Up to this point, the political resistance would largely be limited to issues-prisoner support, resistance to repression, anti-imperialism, etc. However, at some point it would be necessary to create a formal political party drawn from the disparate revolutionary ranks. Several prototypes for this kind of effort exist. From American history, there is the convergence of a number of minor parties to form the Republican Party prior to the US Civil War. From anarchist history, there is the anarchist-led Revolutionary Front of 1930s France, a coalition of radical groups (anarchists, Trotsksyists, socialists, cooperativists, unionists) united against both the Fascist and Stalinist enemy. Perhaps the most interesting example of this type from the contemporary world is the National-Bolshevik Party of Russia, which maintains an curious mixture of socialist, nationalist and anarchist ideology and symbolism, but acts largely as an underground opposition party in defense of civil liberty and ethnic minorities against the state, with a strong orientation towards youth.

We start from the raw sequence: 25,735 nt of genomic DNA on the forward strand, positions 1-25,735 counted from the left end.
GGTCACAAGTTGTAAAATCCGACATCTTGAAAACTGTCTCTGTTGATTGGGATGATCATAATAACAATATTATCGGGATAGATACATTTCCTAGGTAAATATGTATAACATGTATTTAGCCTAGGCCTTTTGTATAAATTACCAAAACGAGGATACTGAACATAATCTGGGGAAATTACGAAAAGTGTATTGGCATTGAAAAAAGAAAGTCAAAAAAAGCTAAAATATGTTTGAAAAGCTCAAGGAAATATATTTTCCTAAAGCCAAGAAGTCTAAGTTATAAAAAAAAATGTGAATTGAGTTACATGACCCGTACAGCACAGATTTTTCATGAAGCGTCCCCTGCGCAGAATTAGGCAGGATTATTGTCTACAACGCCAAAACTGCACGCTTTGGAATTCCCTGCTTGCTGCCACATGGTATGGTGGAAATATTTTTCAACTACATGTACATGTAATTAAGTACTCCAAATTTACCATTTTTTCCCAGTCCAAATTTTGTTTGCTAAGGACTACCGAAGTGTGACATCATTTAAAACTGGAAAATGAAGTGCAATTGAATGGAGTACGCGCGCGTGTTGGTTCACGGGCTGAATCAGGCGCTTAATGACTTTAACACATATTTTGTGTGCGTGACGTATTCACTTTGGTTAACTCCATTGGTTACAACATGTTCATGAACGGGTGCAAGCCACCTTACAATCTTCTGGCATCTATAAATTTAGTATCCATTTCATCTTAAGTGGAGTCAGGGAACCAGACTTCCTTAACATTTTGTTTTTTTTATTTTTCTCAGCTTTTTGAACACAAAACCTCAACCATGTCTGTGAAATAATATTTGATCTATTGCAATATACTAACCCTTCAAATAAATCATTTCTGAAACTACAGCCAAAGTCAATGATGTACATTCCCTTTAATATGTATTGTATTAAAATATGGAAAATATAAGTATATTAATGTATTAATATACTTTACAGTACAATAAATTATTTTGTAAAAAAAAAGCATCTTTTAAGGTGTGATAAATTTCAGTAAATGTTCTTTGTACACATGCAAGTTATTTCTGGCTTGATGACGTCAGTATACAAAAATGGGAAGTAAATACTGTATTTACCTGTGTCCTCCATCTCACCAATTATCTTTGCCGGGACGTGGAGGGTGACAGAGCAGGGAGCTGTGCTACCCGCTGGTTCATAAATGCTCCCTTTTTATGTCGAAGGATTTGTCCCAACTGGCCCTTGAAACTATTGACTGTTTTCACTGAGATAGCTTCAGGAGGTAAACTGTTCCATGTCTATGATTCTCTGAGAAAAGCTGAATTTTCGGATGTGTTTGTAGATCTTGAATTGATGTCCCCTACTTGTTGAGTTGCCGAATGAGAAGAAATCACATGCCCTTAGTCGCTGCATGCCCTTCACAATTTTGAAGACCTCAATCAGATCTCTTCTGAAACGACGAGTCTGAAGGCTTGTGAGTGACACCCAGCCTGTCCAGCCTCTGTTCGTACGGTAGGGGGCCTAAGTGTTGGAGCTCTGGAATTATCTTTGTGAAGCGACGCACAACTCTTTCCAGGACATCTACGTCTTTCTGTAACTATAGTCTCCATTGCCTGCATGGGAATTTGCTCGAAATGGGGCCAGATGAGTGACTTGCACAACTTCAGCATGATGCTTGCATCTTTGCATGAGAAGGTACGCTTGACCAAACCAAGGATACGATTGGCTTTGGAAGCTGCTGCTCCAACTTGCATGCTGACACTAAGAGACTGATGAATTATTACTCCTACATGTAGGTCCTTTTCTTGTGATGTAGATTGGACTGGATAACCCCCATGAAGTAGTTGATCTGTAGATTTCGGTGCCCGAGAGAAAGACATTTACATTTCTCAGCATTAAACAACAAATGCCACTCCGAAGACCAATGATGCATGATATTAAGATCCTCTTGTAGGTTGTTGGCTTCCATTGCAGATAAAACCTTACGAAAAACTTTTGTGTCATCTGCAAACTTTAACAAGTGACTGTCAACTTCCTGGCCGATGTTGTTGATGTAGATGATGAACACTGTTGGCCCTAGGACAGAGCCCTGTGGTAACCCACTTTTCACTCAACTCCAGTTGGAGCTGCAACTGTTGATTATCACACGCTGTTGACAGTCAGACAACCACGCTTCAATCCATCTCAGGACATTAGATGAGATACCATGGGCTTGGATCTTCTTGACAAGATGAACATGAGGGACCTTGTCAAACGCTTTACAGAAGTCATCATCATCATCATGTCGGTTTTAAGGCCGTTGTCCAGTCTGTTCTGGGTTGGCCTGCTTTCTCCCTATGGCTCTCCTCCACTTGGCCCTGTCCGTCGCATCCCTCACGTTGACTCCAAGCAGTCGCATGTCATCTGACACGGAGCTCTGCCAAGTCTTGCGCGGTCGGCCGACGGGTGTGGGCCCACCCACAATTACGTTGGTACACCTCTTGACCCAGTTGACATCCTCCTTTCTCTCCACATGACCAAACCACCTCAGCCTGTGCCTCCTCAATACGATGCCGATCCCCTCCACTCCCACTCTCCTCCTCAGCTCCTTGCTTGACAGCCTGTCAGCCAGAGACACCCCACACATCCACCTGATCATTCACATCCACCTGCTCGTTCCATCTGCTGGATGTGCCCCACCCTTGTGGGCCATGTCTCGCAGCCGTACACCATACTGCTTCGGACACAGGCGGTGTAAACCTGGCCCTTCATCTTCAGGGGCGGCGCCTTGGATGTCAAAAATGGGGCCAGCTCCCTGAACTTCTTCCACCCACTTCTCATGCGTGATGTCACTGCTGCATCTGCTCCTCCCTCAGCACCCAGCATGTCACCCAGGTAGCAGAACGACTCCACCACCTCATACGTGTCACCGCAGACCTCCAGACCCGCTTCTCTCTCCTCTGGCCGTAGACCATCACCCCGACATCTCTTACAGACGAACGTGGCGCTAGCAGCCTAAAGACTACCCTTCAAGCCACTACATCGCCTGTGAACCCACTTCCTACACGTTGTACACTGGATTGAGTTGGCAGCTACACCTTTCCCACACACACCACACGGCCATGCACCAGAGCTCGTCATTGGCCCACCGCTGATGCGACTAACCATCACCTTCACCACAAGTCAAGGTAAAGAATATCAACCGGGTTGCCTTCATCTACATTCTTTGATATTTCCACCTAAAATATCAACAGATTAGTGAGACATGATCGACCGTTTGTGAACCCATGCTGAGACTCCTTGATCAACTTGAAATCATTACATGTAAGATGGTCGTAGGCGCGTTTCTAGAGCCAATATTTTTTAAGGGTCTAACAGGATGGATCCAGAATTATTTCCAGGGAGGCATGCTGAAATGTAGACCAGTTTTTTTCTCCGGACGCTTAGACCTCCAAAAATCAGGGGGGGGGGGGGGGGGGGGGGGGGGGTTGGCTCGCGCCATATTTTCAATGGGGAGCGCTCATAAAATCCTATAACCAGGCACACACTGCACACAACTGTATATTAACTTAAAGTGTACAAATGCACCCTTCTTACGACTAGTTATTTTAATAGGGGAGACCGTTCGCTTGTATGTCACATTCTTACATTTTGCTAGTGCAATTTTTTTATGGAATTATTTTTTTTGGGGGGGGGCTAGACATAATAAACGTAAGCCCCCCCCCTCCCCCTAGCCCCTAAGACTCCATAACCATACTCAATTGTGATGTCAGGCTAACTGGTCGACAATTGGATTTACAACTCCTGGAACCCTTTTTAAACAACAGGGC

The battle lines in the international struggle against the New World Order are essentially drawn to pit the forces of state-capitalism and monocultural universalism against the insurgent forces of lumpenproletarianism and multi-cultural, or cross-cultural, particularism. International class solidarity among the lumpenproletariat will require a strategic outlook that is capable of accommodating the immense diversity that exists within the class. The traditional Leftist approach of proclaiming that “the workers have no country” is inadequate, as demonstrated by the way workers rallied to their respective national causes during the First World War, with the working classes of the contending nations pitted against one another on the battlefield. Nor is the contemporary Leftist insistence on glorifying select Official Minorities and denigrating disfavored groups (“straight white Christian males”) sufficient. Instead, the ideological superstructure of the lumpenproletarian class must take into account the persistent national, cultural, ethnic and religious loyalties to be found among substantial sectors of our people, as well as the divergence of opinion among our class concerning matters of gender, sexuality, controversial social questions of virtually every type, personal lifestyle interests and so on.